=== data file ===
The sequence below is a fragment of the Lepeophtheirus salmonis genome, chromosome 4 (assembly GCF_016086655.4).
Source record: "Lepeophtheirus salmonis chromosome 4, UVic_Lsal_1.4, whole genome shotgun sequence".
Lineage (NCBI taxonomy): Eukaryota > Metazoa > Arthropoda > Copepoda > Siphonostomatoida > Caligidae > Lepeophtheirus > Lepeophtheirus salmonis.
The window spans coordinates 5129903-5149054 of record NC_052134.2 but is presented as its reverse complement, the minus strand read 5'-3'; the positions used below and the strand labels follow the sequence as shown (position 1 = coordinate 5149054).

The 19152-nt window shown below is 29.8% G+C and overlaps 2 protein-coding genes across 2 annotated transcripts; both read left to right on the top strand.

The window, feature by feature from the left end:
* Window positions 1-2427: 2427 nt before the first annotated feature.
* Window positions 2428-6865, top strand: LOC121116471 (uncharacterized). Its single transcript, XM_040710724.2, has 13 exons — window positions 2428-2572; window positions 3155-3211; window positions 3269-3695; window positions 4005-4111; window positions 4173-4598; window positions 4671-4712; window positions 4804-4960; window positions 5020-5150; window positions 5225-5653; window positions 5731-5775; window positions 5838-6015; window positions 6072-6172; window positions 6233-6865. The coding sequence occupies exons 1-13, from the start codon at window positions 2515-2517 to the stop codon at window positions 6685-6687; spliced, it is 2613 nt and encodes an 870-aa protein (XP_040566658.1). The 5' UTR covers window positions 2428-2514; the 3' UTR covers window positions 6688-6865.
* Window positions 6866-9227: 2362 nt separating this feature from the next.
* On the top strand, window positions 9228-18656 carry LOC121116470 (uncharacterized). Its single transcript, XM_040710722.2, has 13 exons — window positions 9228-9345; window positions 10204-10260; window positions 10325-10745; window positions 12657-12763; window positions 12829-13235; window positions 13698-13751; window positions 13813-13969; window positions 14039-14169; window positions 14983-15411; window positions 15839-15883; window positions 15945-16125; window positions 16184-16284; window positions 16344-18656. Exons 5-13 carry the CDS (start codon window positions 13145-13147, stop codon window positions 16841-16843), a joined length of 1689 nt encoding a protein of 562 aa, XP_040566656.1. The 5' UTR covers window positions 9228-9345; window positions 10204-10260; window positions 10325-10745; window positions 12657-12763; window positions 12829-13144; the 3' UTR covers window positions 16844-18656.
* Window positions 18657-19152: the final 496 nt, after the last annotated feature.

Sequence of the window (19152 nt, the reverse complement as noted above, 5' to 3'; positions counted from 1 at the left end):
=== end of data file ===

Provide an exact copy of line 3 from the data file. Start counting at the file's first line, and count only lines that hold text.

Lineage (NCBI taxonomy): Eukaryota > Metazoa > Arthropoda > Copepoda > Siphonostomatoida > Caligidae > Lepeophtheirus > Lepeophtheirus salmonis.